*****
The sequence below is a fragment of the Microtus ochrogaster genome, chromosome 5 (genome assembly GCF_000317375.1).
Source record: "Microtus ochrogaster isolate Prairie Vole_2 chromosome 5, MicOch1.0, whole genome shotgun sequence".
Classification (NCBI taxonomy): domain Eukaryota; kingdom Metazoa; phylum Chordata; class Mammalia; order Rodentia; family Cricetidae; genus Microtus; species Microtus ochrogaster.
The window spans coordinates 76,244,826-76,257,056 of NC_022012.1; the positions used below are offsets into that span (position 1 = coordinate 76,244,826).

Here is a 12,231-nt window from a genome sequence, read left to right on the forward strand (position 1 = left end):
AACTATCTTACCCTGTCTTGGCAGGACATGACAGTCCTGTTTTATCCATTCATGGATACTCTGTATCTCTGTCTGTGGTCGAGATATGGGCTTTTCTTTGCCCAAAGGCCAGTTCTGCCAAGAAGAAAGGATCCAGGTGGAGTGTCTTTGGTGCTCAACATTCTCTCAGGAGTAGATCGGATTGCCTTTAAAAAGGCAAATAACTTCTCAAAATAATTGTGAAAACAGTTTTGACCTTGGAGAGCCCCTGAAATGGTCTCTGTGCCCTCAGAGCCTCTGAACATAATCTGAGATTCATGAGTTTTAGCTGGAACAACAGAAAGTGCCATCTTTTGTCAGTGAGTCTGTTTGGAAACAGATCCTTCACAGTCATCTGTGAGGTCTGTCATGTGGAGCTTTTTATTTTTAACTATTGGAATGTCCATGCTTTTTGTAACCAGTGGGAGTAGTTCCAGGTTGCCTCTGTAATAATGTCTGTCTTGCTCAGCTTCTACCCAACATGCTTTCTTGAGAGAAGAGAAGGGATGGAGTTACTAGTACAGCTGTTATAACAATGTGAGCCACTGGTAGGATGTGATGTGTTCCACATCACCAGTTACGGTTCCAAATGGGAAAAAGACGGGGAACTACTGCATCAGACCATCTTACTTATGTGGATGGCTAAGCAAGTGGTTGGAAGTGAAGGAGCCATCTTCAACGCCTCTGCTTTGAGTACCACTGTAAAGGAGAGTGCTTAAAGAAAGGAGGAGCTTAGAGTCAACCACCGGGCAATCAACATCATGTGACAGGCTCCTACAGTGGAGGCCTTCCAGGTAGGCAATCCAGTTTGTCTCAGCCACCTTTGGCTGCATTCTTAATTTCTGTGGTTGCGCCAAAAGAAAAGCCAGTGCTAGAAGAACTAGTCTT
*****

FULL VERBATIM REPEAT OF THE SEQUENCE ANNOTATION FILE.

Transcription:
The sequence below is a fragment of the Microtus ochrogaster genome, chromosome 5 (genome assembly GCF_000317375.1).
Source record: "Microtus ochrogaster isolate Prairie Vole_2 chromosome 5, MicOch1.0, whole genome shotgun sequence".
Classification (NCBI taxonomy): domain Eukaryota; kingdom Metazoa; phylum Chordata; class Mammalia; order Rodentia; family Cricetidae; genus Microtus; species Microtus ochrogaster.
The window spans coordinates 76,244,826-76,257,056 of NC_022012.1; the positions used below are offsets into that span (position 1 = coordinate 76,244,826).

Here is a 12,231-nt window from a genome sequence, read left to right on the forward strand (position 1 = left end):
AACTATCTTACCCTGTCTTGGCAGGACATGACAGTCCTGTTTTATCCATTCATGGATACTCTGTATCTCTGTCTGTGGTCGAGATATGGGCTTTTCTTTGCCCAAAGGCCAGTTCTGCCAAGAAGAAAGGATCCAGGTGGAGTGTCTTTGGTGCTCAACATTCTCTCAGGAGTAGATCGGATTGCCTTTAAAAAGGCAAATAACTTCTCAAAATAATTGTGAAAACAGTTTTGACCTTGGAGAGCCCCTGAAATGGTCTCTGTGCCCTCAGAGCCTCTGAACATAATCTGAGATTCATGAGTTTTAGCTGGAACAACAGAAAGTGCCATCTTTTGTCAGTGAGTCTGTTTGGAAACAGATCCTTCACAGTCATCTGTGAGGTCTGTCATGTGGAGCTTTTTATTTTTAACTATTGGAATGTCCATGCTTTTTGTAACCAGTGGGAGTAGTTCCAGGTTGCCTCTGTAATAATGTCTGTCTTGCTCAGCTTCTACCCAACATGCTTTCTTGAGAGAAGAGAAGGGATGGAGTTACTAGTACAGCTGTTATAACAATGTGAGCCACTGGTAGGATGTGATGTGTTCCACATCACCAGTTACGGTTCCAAATGGGAAAAAGACGGGGAACTACTGCATCAGACCATCTTACTTATGTGGATGGCTAAGCAAGTGGTTGGAAGTGAAGGAGCCATCTTCAACGCCTCTGCTTTGAGTACCACTGTAAAGGAGAGTGCTTAAAGAAAGGAGGAGCTTAGAGTCAACCACCGGGCAATCAACATCATGTGACAGGCTCCTACAGTGGAGGCCTTCCAGGTAGGCAATCCAGTTTGTCTCAGCCACCTTTGGCTGCATTCTTAATTTCTGTGGTTGCGCCAAAAGAAAAGCCAGTGCTAGAAGAACTAGTCTT